My Starring Role in the Mourne Supremacy

A piece on an exhilarating weekend in the Mournes, first published in The Irish Times:

‘I’VE BEEN CLIMBING since I was six,” says Ian, our amiable instructor at Tollymore Mountain Centre, as my girlfriend takes her first, tentative steps on the climbing wall. “My dad rented a climbing frame for my birthday, I loved it and here I am 25 years later.”

Then he asks about my outdoor experience, and the conversation ends. A lone school trip to a local adventure centre – abiding memory: almost drowning in the Shannon when my canoe capsized – the odd game of five-a-side, the occasional jog . . . and that’s it. But, surely, if anything is going to make me rethink my sedentary ways, it’s an activity-filled weekend in the beautiful Mourne Mountains.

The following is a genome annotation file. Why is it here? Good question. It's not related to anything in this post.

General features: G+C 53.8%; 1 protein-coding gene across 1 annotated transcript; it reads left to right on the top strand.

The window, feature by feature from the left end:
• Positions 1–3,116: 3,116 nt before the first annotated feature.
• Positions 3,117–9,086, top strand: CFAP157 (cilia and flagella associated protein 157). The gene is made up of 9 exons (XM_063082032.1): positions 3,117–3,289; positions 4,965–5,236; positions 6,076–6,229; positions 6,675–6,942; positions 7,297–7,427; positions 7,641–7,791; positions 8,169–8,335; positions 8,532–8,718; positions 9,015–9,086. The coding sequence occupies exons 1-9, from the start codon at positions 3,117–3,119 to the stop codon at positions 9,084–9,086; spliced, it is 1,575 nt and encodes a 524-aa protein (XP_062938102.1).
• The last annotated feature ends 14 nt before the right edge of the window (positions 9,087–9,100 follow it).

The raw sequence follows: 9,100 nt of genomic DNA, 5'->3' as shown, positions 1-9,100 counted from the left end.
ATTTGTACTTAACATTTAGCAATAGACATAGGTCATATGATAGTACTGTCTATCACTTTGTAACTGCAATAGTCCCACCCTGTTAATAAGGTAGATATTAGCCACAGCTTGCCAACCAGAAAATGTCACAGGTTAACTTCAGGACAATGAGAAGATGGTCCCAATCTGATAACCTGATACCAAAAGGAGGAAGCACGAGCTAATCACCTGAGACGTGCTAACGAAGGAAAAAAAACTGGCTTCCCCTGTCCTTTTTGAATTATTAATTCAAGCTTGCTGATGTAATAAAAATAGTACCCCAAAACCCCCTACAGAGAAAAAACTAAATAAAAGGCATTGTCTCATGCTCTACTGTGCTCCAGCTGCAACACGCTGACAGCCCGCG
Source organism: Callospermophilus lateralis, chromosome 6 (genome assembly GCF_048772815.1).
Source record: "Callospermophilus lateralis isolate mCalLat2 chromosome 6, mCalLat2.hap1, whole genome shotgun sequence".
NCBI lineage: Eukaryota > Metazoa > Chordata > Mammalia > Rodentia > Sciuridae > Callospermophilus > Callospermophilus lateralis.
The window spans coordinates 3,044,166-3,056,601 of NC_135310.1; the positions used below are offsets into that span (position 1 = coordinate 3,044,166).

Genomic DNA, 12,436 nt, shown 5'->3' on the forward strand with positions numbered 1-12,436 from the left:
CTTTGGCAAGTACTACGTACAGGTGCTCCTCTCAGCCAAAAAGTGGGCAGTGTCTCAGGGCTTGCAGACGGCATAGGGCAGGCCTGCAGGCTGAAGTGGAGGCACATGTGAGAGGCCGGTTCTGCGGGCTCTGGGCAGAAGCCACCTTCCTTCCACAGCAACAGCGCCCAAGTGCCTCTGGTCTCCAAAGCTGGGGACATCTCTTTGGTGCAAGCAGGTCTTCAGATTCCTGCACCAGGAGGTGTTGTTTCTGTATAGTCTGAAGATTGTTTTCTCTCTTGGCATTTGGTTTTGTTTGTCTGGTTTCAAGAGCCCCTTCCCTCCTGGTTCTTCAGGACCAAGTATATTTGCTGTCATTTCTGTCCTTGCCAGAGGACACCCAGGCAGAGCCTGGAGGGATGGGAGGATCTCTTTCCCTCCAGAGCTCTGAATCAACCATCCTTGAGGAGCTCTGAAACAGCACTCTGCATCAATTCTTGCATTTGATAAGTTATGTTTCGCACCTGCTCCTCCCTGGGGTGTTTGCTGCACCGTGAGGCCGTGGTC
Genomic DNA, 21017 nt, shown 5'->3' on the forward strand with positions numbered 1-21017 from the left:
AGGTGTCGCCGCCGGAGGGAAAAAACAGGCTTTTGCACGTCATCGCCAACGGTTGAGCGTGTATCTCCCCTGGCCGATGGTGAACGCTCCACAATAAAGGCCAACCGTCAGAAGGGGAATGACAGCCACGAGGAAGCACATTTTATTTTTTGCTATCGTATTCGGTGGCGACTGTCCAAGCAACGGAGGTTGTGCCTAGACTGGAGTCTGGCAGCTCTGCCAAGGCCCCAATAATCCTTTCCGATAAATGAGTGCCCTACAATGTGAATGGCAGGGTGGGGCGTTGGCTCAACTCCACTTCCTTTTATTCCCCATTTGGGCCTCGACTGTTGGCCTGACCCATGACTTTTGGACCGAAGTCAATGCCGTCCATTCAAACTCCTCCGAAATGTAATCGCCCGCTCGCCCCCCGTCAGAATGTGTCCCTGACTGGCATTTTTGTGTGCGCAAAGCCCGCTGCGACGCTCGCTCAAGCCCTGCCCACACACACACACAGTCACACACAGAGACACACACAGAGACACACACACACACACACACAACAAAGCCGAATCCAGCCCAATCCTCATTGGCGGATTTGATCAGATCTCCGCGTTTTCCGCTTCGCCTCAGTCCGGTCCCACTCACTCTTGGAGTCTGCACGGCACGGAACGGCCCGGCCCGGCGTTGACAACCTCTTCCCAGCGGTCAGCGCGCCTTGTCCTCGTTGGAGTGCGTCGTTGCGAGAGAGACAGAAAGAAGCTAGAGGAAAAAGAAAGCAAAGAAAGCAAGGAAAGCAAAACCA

Less than two hours’ drive from Dublin, and only one from Belfast, the Mournes offer a spectacular combination of wild upland, rolling countryside and coast.

Dominated by the majestic Slieve Donard, Northern Ireland’s highest mountain, the area around the seaside town of Newcastle is renowned for its walks but also has excellent facilities for everything from horse-riding and canoeing to orienteering, bouldering and, as we are discovering, climbing.

First off, Ian teaches us the ropes. Literally. Initially, the complex climbing knots bamboozle me (and remind me why my first scout meeting was my last), but soon both Ealasaid and I are scaling the 10m indoor climbing wall with surprising ease.

Click here to read the rest of this feature on the wonderful Mournes.